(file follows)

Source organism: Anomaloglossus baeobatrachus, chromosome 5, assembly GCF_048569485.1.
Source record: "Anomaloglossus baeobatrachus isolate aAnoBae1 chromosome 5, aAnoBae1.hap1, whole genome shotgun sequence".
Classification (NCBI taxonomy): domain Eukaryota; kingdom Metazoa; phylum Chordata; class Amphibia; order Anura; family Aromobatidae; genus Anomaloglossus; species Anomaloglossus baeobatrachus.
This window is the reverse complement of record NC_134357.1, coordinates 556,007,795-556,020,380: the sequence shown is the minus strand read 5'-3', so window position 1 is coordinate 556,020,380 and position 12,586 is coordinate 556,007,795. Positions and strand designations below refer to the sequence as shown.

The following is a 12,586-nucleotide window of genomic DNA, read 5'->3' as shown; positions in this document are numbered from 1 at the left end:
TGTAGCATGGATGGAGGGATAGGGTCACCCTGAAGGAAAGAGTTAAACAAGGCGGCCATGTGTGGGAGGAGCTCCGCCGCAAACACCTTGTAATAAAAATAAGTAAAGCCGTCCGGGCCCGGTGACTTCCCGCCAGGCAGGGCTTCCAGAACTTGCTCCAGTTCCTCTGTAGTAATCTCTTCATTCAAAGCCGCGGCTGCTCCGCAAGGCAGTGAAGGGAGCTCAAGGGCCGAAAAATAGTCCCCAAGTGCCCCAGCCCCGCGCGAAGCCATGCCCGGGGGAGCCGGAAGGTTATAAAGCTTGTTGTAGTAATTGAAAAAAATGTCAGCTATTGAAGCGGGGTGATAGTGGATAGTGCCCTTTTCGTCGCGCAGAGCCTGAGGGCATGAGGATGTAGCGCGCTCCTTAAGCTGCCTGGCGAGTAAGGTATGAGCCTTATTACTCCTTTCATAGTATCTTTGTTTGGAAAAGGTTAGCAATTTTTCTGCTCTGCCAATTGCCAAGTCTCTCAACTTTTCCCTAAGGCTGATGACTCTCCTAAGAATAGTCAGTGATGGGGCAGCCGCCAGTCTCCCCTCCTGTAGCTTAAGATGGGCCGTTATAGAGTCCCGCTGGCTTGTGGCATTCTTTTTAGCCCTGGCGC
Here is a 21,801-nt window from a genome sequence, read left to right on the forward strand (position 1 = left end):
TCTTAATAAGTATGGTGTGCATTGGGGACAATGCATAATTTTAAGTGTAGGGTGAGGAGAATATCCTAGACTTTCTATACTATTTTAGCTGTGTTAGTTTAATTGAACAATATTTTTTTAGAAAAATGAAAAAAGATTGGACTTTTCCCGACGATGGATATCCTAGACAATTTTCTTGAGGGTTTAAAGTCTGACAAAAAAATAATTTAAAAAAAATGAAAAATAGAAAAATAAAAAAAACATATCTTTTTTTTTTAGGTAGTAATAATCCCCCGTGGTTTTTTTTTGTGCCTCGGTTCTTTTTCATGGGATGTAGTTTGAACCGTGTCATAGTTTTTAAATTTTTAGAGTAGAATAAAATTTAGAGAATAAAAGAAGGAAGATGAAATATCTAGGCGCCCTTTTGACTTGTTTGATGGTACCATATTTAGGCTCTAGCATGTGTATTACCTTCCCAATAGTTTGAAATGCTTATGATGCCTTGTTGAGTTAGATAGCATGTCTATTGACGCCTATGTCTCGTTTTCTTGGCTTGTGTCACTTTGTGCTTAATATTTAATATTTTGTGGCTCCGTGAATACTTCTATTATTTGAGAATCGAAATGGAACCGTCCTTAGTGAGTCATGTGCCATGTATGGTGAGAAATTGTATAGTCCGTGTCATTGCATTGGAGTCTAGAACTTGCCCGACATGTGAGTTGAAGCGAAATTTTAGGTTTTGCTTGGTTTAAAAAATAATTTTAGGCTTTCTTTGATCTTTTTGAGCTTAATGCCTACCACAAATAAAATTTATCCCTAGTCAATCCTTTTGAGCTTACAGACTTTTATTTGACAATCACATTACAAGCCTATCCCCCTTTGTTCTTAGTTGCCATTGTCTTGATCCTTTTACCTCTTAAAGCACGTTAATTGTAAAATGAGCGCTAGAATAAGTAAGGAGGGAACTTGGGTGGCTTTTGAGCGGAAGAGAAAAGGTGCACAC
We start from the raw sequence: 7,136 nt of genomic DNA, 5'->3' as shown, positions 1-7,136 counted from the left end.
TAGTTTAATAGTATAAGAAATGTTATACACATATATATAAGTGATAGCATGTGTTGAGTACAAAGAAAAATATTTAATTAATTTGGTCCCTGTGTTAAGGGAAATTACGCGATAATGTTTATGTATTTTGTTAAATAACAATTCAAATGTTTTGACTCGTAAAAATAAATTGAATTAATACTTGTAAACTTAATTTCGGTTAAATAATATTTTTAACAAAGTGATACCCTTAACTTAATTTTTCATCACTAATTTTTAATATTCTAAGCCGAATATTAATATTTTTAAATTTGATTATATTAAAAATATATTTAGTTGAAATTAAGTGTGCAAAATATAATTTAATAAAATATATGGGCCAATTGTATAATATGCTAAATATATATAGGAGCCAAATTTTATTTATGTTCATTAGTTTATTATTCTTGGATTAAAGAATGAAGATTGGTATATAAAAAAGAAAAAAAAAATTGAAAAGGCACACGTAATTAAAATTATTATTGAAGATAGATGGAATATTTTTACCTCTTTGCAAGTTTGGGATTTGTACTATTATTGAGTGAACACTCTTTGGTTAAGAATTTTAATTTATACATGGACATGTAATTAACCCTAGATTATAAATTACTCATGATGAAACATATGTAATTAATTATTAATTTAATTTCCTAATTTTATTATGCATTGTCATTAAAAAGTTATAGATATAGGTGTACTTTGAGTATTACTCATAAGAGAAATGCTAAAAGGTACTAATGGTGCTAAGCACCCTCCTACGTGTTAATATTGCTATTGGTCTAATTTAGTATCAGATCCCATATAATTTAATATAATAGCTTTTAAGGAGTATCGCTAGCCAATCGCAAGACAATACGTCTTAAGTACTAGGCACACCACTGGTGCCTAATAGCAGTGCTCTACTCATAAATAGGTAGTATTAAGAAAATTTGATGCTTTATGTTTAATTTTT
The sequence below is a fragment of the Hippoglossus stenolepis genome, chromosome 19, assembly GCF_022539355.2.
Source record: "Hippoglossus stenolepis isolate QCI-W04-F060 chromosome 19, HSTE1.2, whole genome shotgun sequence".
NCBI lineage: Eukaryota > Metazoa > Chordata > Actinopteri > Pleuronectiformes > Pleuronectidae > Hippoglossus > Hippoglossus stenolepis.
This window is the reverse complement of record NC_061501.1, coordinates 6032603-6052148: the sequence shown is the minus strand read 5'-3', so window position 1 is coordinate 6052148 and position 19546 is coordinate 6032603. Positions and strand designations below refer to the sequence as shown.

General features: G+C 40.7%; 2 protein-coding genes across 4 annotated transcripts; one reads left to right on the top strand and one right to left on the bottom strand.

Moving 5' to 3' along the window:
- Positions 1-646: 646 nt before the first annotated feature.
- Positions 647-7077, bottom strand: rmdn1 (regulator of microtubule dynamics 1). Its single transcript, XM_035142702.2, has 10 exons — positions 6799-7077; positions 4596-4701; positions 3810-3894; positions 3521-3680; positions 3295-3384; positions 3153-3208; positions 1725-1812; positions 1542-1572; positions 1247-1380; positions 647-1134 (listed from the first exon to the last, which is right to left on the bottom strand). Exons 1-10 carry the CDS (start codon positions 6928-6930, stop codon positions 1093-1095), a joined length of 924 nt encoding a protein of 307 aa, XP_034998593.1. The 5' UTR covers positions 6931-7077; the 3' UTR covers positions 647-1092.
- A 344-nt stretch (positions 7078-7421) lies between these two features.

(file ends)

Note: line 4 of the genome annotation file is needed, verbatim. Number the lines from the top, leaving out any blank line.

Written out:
This window is the reverse complement of record NC_134357.1, coordinates 556,007,795-556,020,380: the sequence shown is the minus strand read 5'-3', so window position 1 is coordinate 556,020,380 and position 12,586 is coordinate 556,007,795. Positions and strand designations below refer to the sequence as shown.